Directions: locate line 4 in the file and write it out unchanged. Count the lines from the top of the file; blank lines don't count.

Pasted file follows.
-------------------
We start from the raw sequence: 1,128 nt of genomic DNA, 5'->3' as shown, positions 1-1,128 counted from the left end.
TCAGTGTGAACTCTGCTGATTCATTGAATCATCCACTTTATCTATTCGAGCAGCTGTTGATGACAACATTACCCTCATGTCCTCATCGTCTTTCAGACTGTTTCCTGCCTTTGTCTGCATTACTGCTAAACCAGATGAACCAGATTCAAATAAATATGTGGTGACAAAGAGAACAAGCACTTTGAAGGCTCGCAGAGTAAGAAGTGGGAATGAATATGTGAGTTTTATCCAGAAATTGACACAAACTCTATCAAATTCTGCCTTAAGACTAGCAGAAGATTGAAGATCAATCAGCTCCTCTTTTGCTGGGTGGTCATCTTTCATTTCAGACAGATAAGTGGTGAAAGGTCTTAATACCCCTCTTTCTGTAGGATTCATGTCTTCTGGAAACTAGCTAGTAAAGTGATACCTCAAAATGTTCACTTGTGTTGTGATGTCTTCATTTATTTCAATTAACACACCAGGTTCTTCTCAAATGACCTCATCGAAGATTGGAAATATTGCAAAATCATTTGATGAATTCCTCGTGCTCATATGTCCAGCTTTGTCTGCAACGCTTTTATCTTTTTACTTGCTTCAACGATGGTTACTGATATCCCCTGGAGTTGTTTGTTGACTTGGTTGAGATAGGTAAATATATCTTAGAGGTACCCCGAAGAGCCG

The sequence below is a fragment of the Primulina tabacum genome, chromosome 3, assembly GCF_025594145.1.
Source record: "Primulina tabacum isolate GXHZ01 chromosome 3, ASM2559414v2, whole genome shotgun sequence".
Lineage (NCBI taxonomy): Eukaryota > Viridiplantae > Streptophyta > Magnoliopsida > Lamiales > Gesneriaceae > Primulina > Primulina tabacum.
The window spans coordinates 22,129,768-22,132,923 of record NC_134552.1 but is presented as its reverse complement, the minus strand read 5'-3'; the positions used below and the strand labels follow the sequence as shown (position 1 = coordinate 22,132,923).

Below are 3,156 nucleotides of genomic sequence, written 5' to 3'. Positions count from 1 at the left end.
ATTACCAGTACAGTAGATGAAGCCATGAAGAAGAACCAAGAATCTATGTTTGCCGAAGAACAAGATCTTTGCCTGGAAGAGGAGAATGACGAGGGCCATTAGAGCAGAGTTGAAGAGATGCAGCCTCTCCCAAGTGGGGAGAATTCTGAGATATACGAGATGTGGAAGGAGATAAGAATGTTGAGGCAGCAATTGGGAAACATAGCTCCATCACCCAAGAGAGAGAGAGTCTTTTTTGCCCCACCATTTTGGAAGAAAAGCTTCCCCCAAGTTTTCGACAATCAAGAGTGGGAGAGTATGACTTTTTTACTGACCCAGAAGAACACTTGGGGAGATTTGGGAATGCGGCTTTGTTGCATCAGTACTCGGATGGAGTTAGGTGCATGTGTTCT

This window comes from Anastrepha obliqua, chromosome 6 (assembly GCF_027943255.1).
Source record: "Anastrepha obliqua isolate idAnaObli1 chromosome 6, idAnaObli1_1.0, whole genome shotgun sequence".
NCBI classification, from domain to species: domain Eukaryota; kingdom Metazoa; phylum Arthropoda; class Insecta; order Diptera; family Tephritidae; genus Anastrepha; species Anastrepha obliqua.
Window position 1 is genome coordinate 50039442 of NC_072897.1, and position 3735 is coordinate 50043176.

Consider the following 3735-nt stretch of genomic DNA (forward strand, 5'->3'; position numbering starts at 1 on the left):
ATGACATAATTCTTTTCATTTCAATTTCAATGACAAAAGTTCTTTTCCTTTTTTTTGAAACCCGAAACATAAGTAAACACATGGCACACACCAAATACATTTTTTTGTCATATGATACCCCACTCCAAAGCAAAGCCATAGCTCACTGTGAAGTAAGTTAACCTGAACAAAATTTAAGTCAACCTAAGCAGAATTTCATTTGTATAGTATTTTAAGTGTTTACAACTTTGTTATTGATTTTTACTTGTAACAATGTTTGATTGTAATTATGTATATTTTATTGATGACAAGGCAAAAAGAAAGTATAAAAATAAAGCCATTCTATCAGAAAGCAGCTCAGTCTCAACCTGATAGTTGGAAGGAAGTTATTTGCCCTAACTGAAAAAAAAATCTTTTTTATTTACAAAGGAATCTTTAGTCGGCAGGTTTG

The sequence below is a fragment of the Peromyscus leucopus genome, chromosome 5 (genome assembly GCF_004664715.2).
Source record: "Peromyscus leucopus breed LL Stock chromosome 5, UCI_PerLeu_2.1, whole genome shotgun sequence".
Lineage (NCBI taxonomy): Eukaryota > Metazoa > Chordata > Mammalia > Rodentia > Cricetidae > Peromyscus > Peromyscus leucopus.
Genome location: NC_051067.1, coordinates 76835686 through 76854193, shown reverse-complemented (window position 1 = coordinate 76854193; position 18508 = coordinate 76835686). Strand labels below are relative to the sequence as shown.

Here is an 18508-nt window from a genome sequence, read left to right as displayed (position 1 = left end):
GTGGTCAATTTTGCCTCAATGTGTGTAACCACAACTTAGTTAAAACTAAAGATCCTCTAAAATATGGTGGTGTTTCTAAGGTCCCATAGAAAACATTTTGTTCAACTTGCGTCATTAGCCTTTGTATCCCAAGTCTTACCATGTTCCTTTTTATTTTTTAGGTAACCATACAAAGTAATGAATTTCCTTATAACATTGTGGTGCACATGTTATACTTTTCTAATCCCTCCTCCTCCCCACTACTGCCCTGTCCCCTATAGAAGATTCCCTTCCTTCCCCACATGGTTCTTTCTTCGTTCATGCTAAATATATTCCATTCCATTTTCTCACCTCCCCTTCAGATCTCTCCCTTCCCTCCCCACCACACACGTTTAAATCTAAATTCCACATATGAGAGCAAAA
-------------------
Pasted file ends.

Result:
Source record: "Primulina tabacum isolate GXHZ01 chromosome 3, ASM2559414v2, whole genome shotgun sequence".